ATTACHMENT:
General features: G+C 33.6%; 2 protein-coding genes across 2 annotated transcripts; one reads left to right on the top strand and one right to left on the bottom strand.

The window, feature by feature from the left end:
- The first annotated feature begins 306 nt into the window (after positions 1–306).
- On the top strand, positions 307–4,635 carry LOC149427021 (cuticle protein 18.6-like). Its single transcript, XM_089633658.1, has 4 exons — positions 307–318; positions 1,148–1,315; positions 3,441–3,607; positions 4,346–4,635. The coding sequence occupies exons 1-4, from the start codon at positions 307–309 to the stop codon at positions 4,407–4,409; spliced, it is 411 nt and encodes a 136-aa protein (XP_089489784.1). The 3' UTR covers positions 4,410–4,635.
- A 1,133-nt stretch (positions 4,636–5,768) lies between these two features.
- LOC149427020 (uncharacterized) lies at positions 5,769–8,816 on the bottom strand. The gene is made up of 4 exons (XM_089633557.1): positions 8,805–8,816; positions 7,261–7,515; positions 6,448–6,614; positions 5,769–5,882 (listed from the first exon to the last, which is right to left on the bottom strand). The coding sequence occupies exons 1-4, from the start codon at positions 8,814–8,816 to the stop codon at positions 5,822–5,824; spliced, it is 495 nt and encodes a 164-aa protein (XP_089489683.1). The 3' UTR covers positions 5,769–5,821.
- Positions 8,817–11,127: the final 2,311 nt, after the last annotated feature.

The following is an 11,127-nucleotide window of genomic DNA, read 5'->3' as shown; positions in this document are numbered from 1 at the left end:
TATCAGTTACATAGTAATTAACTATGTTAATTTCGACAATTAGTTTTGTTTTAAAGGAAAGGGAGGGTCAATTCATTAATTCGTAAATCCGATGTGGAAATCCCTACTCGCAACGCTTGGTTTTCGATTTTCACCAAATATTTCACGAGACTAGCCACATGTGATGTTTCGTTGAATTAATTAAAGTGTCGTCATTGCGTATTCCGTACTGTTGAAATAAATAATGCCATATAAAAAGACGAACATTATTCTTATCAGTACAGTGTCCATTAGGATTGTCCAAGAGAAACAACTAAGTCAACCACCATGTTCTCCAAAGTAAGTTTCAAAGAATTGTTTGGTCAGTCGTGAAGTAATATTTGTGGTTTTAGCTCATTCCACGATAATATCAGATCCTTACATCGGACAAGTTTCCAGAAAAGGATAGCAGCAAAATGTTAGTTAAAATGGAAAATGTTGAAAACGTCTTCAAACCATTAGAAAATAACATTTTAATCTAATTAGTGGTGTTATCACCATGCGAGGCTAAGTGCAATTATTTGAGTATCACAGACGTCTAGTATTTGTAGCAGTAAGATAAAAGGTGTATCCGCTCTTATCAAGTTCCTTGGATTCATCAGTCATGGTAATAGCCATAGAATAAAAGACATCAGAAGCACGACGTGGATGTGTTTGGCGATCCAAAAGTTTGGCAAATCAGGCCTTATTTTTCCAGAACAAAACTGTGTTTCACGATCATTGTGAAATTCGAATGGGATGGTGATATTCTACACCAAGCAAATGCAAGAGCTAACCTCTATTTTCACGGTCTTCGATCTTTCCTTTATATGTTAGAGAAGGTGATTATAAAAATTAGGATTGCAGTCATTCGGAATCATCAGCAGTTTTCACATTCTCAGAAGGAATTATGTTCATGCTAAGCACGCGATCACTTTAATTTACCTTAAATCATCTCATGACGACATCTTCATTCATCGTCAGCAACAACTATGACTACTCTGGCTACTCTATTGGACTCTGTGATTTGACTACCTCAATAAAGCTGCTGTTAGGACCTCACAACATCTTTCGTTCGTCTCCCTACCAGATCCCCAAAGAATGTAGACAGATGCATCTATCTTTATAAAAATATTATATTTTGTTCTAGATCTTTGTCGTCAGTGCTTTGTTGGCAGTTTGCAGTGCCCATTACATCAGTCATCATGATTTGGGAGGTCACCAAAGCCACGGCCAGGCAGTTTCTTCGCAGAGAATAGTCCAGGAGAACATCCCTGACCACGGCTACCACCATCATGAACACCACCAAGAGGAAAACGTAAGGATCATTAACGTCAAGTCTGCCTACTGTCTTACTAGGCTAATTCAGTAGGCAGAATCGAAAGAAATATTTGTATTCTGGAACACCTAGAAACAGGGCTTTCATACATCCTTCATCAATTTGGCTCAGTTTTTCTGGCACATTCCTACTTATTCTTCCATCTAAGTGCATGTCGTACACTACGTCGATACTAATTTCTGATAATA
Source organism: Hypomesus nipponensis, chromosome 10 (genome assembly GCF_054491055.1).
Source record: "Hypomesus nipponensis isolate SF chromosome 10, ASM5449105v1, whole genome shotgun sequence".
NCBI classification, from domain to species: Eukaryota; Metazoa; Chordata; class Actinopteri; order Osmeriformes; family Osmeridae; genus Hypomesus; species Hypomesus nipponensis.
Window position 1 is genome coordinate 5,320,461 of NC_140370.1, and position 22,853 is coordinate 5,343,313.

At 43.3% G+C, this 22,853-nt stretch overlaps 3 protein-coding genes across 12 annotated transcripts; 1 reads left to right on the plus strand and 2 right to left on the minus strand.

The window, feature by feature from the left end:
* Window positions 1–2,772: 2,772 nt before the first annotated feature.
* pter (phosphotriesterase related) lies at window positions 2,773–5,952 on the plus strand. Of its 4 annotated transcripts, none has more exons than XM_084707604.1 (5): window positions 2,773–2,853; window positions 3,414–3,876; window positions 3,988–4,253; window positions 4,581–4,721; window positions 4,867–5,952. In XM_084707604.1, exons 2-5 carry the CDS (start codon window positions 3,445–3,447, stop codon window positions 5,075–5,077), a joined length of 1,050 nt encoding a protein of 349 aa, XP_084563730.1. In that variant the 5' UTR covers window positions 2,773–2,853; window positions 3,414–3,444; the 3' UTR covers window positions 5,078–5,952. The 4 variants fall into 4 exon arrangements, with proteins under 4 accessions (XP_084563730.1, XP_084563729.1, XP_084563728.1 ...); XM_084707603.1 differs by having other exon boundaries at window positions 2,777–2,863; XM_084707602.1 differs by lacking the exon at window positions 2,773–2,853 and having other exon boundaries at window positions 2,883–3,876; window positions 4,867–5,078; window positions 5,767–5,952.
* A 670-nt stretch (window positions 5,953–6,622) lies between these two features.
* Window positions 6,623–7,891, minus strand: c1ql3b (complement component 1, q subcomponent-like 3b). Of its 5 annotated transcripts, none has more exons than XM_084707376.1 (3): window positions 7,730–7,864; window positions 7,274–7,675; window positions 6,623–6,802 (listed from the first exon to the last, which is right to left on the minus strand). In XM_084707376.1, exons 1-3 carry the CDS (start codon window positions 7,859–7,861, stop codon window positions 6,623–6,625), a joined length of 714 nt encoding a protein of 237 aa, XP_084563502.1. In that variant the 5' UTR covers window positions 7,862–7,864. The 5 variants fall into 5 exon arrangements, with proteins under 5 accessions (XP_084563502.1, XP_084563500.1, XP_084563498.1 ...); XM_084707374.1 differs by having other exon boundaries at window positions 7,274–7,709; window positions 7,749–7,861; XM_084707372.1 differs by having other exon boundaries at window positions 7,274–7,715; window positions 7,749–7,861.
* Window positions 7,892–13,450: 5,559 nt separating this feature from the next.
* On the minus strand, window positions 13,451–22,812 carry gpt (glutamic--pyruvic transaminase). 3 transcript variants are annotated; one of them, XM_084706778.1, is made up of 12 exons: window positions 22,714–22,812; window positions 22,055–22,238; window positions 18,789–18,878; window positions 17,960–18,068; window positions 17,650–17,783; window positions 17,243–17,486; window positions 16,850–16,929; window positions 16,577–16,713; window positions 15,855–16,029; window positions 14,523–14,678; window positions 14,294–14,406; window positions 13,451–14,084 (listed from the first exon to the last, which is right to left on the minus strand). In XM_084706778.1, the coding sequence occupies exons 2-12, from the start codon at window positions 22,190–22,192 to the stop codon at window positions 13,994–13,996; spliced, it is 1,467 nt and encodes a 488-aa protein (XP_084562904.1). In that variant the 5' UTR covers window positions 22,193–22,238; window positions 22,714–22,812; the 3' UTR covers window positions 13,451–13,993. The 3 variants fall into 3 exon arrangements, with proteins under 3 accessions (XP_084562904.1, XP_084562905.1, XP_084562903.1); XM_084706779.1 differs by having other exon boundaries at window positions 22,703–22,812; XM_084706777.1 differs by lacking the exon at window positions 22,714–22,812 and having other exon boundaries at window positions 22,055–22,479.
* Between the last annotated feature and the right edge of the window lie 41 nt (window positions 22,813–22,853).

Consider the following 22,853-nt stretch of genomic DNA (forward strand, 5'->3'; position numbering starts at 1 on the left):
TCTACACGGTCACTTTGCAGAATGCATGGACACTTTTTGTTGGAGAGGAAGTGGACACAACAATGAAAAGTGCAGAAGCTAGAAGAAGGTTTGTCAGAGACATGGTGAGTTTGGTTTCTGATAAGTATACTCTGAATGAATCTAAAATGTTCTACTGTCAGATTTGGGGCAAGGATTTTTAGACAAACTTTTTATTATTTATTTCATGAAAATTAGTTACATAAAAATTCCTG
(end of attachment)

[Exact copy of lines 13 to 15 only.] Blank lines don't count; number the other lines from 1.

Window position 1 is genome coordinate 5,320,461 of NC_140370.1, and position 22,853 is coordinate 5,343,313.

At 43.3% G+C, this 22,853-nt stretch overlaps 3 protein-coding genes across 12 annotated transcripts; 1 reads left to right on the plus strand and 2 right to left on the minus strand.

The window, feature by feature from the left end: